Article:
By Yoo Jee-ho
SEOUL, June 17 (Yonhap) -- While pitching for the Lotte Giants in 2018, right-hander Noh Kyung-eun had one of the most effective changeups in the Korea Baseball Organization (KBO). In a season mostly remembered for leaguewide offensive explosion, Noh rode that changeup to a 9-6 record and a 4.08 ERA, more than a full run better than the league average. It was Noh's best season in five years.
Noh seemed to hit free agency just at the right time, but he couldn't come to terms with the Giants or anyone else. Noh sat out the entire 2019 season. He lost the precious year of pitching at age 35, and he also lost his feel for the changeup.
In hopes of getting it back after re-signing with the Giants in 2020, Noh has turned to an unlikely source for inspiration: Major League Baseball (MLB) All-Star Ryu Hyun-jin, who's a left-hander.
"Even though we pitch with opposite hands, I watch Hyun-jin for the way he releases the changeup," Noh said Tuesday, after earning his third win of the season in a 7-5 victory over the Kiwoom Heroes at Gocheok Sky Dome in Seoul. Noh allowed three runs on a season-low three hits in six innings, while striking out five.
Noh and Ryu both throw a circle changeup, featuring a grip that shows a circle formation with the thumb and the index finger on the side of the ball. Pitching for the Los Angeles Dodgers in 2019, Ryu relied on his changeup to earn the All-Star Game starting nod and to finish second in the National League Cy Young Award voting. He parlayed that into a four-year, US$80 million contract with the Toronto Blue Jays.
Noh, at 36, will not reach those heights, but he continues to work at his craft.
"I wanted to get back to the way I was throwing the changeup in 2018, but I've been struggling with it," Noh said. "In terms of my arm action and release, I was throwing my changeup like a fastball earlier this season. So I watched Hyun-jin's video quite a bit last night to get my mechanics corrected."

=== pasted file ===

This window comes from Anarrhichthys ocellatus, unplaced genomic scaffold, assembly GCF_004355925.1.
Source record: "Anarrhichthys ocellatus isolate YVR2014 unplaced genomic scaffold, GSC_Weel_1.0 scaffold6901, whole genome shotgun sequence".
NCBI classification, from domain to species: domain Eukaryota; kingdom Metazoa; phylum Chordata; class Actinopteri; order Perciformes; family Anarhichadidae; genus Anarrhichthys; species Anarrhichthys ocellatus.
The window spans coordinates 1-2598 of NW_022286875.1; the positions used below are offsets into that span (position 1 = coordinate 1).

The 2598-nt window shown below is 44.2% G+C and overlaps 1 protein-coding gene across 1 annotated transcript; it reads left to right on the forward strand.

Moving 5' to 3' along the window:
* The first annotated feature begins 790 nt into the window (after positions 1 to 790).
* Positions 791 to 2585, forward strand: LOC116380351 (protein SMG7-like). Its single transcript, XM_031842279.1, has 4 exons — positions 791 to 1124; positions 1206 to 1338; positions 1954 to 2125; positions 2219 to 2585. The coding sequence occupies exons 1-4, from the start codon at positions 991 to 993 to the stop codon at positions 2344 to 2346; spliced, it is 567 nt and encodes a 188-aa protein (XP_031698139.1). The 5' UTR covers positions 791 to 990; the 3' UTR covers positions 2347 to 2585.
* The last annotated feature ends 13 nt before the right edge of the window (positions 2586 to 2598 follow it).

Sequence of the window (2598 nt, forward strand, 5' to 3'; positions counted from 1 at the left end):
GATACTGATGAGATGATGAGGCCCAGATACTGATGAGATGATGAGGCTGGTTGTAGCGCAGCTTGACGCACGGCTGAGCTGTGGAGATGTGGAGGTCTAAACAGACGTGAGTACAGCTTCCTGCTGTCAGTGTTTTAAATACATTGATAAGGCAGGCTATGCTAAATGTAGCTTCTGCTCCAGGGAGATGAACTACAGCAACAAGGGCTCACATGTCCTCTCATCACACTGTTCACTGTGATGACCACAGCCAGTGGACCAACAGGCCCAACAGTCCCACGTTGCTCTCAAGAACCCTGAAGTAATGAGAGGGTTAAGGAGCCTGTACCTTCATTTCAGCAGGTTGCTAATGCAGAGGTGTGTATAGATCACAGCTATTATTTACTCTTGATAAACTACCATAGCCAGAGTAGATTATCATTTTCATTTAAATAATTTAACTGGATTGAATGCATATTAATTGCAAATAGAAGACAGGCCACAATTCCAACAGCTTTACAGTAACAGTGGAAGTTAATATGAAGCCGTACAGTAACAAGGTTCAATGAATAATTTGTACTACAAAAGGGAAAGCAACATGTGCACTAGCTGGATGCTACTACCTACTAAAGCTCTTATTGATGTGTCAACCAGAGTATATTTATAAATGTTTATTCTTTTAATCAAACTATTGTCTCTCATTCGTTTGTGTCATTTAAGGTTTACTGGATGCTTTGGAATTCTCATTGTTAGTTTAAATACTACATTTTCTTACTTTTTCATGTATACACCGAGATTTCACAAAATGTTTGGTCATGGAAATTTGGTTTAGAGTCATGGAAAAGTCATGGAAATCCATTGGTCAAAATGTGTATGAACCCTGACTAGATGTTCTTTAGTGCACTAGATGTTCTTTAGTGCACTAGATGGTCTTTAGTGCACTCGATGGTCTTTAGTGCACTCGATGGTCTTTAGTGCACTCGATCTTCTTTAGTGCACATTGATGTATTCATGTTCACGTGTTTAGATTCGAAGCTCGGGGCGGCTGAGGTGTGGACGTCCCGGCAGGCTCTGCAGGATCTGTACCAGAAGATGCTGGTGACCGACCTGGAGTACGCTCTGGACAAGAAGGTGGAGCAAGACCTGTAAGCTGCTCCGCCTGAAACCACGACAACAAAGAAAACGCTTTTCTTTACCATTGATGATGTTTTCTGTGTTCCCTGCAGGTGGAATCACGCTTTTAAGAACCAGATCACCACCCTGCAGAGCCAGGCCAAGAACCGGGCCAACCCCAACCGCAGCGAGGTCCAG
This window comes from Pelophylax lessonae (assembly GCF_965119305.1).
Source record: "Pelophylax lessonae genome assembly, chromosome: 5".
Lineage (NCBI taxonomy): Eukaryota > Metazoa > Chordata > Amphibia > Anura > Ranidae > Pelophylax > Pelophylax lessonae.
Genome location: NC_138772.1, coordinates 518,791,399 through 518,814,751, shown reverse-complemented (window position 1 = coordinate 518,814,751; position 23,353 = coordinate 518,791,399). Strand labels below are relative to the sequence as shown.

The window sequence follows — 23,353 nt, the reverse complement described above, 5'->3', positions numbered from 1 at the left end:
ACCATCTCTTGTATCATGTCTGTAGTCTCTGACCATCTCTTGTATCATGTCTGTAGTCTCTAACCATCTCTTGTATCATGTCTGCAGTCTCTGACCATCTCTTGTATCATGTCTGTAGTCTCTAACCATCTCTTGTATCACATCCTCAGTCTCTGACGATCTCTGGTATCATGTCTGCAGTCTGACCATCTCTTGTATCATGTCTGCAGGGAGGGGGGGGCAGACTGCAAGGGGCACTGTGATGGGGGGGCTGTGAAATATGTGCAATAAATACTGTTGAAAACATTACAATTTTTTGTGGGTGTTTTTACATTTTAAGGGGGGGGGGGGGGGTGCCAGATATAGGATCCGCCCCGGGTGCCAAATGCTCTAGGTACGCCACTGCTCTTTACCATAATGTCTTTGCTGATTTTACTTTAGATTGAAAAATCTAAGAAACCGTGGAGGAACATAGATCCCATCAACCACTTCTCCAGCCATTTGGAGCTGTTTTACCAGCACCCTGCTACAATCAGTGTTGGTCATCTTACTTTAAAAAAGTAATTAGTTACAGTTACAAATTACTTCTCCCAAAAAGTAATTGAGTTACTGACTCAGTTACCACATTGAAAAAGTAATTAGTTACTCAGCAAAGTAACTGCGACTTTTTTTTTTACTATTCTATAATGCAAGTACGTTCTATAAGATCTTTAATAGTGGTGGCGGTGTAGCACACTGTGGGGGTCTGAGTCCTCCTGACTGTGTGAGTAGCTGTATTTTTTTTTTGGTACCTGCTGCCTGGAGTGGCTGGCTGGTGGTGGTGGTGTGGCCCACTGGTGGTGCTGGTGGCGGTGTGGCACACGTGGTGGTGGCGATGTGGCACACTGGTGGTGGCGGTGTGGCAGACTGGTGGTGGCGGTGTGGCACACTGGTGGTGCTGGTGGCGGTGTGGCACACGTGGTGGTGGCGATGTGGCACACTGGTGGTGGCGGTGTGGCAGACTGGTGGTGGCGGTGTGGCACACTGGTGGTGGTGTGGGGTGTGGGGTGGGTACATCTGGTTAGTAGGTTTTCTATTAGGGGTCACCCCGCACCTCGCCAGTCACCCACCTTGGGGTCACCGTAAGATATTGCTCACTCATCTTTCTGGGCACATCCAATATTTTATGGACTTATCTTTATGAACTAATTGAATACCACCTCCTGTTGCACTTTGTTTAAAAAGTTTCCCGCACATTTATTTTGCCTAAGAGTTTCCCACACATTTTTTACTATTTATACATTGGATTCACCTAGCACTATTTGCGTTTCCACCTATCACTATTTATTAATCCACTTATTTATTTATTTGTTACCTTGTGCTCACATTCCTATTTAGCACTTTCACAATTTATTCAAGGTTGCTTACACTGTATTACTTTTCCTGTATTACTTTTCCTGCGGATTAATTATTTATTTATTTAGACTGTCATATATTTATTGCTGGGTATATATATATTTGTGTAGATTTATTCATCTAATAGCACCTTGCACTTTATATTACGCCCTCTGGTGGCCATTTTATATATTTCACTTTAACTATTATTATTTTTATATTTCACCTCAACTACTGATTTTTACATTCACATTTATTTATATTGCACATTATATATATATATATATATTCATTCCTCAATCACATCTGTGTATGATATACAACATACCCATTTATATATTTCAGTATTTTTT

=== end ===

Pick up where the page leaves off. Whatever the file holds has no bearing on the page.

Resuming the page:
Noh said it's important to study other great pitchers, whether they're right-handed or left-handed, because it can keep him in a positive frame of mind.
"When you're in a slump, you may be having a lot of negative thoughts," Noh said. "But if you keep watching players who are good at what they do, it will rub off on you. It has worked for me."
The KBO's official pitching chart on Noh's Tuesday start showed that the right-hander threw 24 sliders, 21 two-seam fastballs, 16 changeups, 15 curveballs and five four-seam fastballs. And then there were six pitches merely listed as "miscellaneous." Those were knuckleballs.
He got two swinging strikeouts with the knuckler in the first inning and induced a soft grounder to first in the fifth. Noh touched 115 kph (71.5 mph) with the knuckleball.
He didn't throw any knuckleball in his first three starts but has featured it in each of his past four starts. Noh said he first learned how to throw that pitch in 2017 from his then Lotte pitching coach Chris Oxspring, a former KBO starter who used that pitch late in his pitching career.
"I threw it occasionally in 2018, mostly in situations where I felt I could afford to mix it up a bit," Noh said. "I don't feel entirely comfortable with it just yet, and so I've been practicing hard. I hope I can start throwing more knuckleballs in games."
With seasons on hold due to coronavirus, baseball and football leagues moving in opposite directions
Ryu Hyun-jin to slide into No. 1 spot in thin Blue Jays' rotation
S. Korean MLB hopefuls face long waiting game amid uncertainty, mixed reviews
S. Korean IOC members hopeful DMZ meeting will offer breakthrough for sports cooperation
Defending champs in S. Korean baseball threaten to run away with pennant